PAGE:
Edge Permutation - 4 algorithms - Ua, Ub, Z, H

Here are a couple of videos explaining how to use the 4LLL (2 Look OLL + 2 Look PLL) algorithms for your last layer:

2 Look OLL:

http://youtube.com/watch?v=DTYvklyOpVM
2 Look PLL:

http://youtube.com/watch?v=S61q3FYVFis
*Estimated Time: 2-4 weeks*

**Fridrich Method: Step 3**
**Current Average:** 40-55 seconds

**Goal Average:** 30-39 seconds

- Now learn intuitive First Two Layers (F2L).
- Your times will temporarily get worse, but after a few days of practicing, they will become better greatly!
- Practice your F2L, and never give up!

*Estimated Time: 2-3 weeks*
**Fridrich Method: Step 4**
**Current Average:** 30-40 seconds

**Goal Average:** 20-29 seconds

- Now, learn the rest of the PLLs so your 2 Look PLL becomes 1 Look PLL - 21 Algorithms (you have already learned 7 algorithms for 2-Look PLL) (Links where to learn the algorithms are at the end of this guide
- Learn how to look ahead during F2L - this will tremendously help your times

*Estimated Time: 2-6 weeks*
**Fridrich Method: Step 5**
**Current Average:** 20-30 seconds

**Goal Average:** Sub 20 seconds

- Practice your F2L, learn/make up your own techniques, and possibly learn some of the algorithms for odd cases. (Links where to learn the F2L algorithms are at the end of this guide) Also, remember to look ahead! Try to complete your cross and F2L in 12 seconds or less on average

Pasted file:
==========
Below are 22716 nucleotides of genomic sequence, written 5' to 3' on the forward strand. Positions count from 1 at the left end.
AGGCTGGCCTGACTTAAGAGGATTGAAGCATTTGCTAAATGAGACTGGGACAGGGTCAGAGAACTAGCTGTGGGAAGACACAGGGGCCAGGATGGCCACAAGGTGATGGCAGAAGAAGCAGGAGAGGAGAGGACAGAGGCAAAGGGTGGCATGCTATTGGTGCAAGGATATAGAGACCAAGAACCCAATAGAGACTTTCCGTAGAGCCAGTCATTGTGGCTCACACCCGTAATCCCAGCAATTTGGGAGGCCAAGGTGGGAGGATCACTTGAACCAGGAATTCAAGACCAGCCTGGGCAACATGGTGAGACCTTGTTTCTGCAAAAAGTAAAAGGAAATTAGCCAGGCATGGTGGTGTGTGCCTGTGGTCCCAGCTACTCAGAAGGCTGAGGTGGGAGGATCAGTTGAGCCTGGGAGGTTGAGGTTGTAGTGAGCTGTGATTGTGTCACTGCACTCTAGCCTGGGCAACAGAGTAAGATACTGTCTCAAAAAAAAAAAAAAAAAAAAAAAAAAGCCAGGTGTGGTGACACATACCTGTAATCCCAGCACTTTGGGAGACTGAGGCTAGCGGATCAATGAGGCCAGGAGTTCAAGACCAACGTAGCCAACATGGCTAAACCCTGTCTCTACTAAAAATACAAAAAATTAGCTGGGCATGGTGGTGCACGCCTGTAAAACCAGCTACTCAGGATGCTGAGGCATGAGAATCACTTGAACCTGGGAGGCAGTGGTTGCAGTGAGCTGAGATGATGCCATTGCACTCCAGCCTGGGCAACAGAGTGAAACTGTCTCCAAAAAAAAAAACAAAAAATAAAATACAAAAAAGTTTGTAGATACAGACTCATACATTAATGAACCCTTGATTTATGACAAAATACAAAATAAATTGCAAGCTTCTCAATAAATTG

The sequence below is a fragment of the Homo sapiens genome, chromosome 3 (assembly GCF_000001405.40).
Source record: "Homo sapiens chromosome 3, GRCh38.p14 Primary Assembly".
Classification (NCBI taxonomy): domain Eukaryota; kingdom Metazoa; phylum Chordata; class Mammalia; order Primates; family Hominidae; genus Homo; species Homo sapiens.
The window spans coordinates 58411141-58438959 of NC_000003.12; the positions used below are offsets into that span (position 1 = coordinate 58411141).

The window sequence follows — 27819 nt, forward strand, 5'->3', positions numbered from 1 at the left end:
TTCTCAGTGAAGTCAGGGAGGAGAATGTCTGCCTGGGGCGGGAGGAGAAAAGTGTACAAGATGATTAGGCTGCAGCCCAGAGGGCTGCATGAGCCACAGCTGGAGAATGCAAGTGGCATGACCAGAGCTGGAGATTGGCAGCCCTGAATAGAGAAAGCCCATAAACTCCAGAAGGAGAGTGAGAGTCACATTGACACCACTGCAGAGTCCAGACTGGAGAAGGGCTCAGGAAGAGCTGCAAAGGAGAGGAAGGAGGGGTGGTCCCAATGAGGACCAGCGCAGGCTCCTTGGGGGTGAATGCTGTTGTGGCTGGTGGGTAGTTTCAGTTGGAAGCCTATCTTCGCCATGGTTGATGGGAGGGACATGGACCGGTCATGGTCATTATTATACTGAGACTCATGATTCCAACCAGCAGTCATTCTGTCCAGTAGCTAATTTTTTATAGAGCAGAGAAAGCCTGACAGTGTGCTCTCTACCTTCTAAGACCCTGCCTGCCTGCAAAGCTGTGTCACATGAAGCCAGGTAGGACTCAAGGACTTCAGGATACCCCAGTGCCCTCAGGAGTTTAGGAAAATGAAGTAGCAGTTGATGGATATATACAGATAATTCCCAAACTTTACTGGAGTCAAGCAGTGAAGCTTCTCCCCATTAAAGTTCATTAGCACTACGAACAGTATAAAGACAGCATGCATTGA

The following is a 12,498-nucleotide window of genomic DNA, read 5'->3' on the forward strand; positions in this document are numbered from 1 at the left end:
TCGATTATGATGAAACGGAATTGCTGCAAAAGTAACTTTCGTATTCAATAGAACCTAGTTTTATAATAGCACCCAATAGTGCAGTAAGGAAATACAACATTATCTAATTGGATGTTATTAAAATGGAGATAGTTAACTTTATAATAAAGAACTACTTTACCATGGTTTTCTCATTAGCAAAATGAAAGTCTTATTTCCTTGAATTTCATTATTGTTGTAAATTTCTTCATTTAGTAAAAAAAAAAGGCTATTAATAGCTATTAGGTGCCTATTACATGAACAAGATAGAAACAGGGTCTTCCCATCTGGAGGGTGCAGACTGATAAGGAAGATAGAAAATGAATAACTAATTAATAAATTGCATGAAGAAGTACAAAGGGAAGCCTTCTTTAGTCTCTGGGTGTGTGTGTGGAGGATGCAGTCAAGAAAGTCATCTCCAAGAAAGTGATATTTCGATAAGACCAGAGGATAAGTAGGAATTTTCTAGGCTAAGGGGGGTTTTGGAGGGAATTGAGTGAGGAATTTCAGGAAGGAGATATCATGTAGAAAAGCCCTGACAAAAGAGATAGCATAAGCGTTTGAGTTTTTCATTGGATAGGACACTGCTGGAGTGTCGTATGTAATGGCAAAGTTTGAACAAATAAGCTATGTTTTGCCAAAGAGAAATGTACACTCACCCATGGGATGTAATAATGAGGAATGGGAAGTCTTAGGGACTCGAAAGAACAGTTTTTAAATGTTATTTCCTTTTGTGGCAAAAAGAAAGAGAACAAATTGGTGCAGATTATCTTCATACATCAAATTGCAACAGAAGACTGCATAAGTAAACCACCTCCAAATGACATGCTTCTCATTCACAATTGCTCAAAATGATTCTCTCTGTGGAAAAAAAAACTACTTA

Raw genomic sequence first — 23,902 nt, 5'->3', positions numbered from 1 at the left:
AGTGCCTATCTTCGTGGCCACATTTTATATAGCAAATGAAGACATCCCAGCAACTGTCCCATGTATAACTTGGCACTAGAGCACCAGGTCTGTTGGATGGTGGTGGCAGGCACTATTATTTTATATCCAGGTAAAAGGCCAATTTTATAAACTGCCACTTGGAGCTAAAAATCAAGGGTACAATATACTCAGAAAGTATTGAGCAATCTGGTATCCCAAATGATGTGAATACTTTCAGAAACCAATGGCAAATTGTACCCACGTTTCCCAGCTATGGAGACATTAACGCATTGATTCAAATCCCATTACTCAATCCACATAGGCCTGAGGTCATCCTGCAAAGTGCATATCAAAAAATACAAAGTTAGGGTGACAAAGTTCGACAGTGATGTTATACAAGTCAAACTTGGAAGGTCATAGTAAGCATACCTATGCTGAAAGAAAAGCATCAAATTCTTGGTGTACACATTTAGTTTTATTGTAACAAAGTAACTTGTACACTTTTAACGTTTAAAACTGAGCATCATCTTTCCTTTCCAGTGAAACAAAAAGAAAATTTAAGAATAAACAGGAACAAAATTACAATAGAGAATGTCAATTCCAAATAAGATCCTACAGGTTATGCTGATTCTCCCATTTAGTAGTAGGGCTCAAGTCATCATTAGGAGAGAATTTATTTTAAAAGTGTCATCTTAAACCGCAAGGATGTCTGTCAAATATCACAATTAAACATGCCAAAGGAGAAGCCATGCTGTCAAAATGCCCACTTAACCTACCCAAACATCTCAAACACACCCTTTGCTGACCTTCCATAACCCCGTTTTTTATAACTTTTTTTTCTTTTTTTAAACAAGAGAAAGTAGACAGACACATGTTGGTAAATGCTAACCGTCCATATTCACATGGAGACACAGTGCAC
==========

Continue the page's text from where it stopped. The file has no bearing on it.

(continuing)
- Master all your PLLs and OLLs that you know. Meaning optimize it to your maximum speed, try to use the triggers, and try to get all of them under 3 seconds for recognition and execution.
- Get your cross sub 4 seconds consistently (make sure you solve the cross on the bottom of the cube.)

*Estimated Time: 1-2 Months*
**Fridrich Method: Step 6**
**Current Average:** Sub 20 Seconds

**Goal Average:** 15 Seconds or less

- Master your Cross and F2L, try to finish them in 10 seconds or less on average
- Get your cross done in ~2 seconds on average
- Learn the rest of the OLL algorithms - 57 algorithms (Note that you should completely master everything else before learning these, as they will only help you by about 3 seconds or less)
- To learn/memorize the OLL's easier look at Badmephisto's video
- Practice, practice, and keep on practicing!!!

*Estimated Time: 4+ months*
**F2L Algorithms:****OLL Algorithms:****PLL Algorithms: **Corner Permutation are the Aa/Ab and E/V/Y/Na/Nb permutation algorithms.

Edge Permutation are the Ua, Ub, H, and Z permutation algorithms.

You should print out your OLLs/PLLs so you can learn them and use them at any time. Keep in mind that you should choose the algorithms that best suit you. Just because one person is fast with an algorithm doesn't mean you will be fast with the same algorithm.

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Information about the Different Speed Cubing Methods

**Fridrich (CFOP) Method**
**Basic Description**